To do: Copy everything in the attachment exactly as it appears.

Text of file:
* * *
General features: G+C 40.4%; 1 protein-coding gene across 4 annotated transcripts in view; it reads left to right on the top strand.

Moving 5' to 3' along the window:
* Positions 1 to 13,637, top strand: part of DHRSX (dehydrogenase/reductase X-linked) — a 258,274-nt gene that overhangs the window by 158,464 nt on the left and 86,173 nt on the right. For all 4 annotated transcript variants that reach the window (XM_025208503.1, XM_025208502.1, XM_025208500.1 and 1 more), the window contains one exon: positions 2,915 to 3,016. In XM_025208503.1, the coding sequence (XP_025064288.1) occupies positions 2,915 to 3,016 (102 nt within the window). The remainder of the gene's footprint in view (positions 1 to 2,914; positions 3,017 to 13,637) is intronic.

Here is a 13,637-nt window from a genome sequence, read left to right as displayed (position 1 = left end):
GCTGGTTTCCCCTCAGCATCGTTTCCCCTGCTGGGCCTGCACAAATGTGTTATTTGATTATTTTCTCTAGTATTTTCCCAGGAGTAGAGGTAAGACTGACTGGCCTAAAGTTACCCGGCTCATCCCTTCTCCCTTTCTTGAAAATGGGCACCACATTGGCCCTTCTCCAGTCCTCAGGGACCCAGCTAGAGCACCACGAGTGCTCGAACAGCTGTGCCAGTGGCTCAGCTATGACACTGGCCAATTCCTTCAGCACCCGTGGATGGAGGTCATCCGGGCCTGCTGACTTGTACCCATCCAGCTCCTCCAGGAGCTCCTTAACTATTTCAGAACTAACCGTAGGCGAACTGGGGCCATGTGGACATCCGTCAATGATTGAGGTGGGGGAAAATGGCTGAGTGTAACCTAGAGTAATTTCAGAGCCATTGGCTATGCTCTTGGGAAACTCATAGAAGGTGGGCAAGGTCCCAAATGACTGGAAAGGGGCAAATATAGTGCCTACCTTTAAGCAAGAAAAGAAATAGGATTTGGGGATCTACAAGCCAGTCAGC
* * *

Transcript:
General features: G+C 40.4%; 1 protein-coding gene across 4 annotated transcripts in view; it reads left to right on the top strand.

Moving 5' to 3' along the window:
* Positions 1 to 13,637, top strand: part of DHRSX (dehydrogenase/reductase X-linked) — a 258,274-nt gene that overhangs the window by 158,464 nt on the left and 86,173 nt on the right. For all 4 annotated transcript variants that reach the window (XM_025208503.1, XM_025208502.1, XM_025208500.1 and 1 more), the window contains one exon: positions 2,915 to 3,016. In XM_025208503.1, the coding sequence (XP_025064288.1) occupies positions 2,915 to 3,016 (102 nt within the window). The remainder of the gene's footprint in view (positions 1 to 2,914; positions 3,017 to 13,637) is intronic.

Here is a 13,637-nt window from a genome sequence, read left to right as displayed (position 1 = left end):
GCTGGTTTCCCCTCAGCATCGTTTCCCCTGCTGGGCCTGCACAAATGTGTTATTTGATTATTTTCTCTAGTATTTTCCCAGGAGTAGAGGTAAGACTGACTGGCCTAAAGTTACCCGGCTCATCCCTTCTCCCTTTCTTGAAAATGGGCACCACATTGGCCCTTCTCCAGTCCTCAGGGACCCAGCTAGAGCACCACGAGTGCTCGAACAGCTGTGCCAGTGGCTCAGCTATGACACTGGCCAATTCCTTCAGCACCCGTGGATGGAGGTCATCCGGGCCTGCTGACTTGTACCCATCCAGCTCCTCCAGGAGCTCCTTAACTATTTCAGAACTAACCGTAGGCGAACTGGGGCCATGTGGACATCCGTCAATGATTGAGGTGGGGGAAAATGGCTGAGTGTAACCTAGAGTAATTTCAGAGCCATTGGCTATGCTCTTGGGAAACTCATAGAAGGTGGGCAAGGTCCCAAATGACTGGAAAGGGGCAAATATAGTGCCTACCTTTAAGCAAGAAAAGAAATAGGATTTGGGGATCTACAAGCCAGTCAGC